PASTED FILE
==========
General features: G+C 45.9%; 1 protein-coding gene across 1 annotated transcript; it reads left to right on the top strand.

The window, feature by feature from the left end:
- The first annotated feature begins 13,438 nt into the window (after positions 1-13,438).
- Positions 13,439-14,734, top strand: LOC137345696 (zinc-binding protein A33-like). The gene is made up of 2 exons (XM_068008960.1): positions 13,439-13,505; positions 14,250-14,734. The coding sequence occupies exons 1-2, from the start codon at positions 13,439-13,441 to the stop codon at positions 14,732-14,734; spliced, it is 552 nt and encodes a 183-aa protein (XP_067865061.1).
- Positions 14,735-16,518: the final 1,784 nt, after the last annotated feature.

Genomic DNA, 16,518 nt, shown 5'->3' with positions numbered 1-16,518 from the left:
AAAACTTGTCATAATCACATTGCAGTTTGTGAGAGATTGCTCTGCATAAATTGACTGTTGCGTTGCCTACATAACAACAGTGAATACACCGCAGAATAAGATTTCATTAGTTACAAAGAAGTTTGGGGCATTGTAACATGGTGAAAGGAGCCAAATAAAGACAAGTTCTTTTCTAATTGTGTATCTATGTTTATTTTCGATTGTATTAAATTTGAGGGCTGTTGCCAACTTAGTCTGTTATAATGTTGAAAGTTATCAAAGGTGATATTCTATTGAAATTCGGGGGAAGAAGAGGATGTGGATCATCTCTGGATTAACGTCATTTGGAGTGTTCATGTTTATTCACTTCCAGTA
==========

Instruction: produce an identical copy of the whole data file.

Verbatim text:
General features: G+C 45.9%; 1 protein-coding gene across 1 annotated transcript; it reads left to right on the top strand.

The window, feature by feature from the left end:
- The first annotated feature begins 13,438 nt into the window (after positions 1-13,438).
- Positions 13,439-14,734, top strand: LOC137345696 (zinc-binding protein A33-like). The gene is made up of 2 exons (XM_068008960.1): positions 13,439-13,505; positions 14,250-14,734. The coding sequence occupies exons 1-2, from the start codon at positions 13,439-13,441 to the stop codon at positions 14,732-14,734; spliced, it is 552 nt and encodes a 183-aa protein (XP_067865061.1).
- Positions 14,735-16,518: the final 1,784 nt, after the last annotated feature.

Genomic DNA, 16,518 nt, shown 5'->3' with positions numbered 1-16,518 from the left:
AAAACTTGTCATAATCACATTGCAGTTTGTGAGAGATTGCTCTGCATAAATTGACTGTTGCGTTGCCTACATAACAACAGTGAATACACCGCAGAATAAGATTTCATTAGTTACAAAGAAGTTTGGGGCATTGTAACATGGTGAAAGGAGCCAAATAAAGACAAGTTCTTTTCTAATTGTGTATCTATGTTTATTTTCGATTGTATTAAATTTGAGGGCTGTTGCCAACTTAGTCTGTTATAATGTTGAAAGTTATCAAAGGTGATATTCTATTGAAATTCGGGGGAAGAAGAGGATGTGGATCATCTCTGGATTAACGTCATTTGGAGTGTTCATGTTTATTCACTTCCAGTA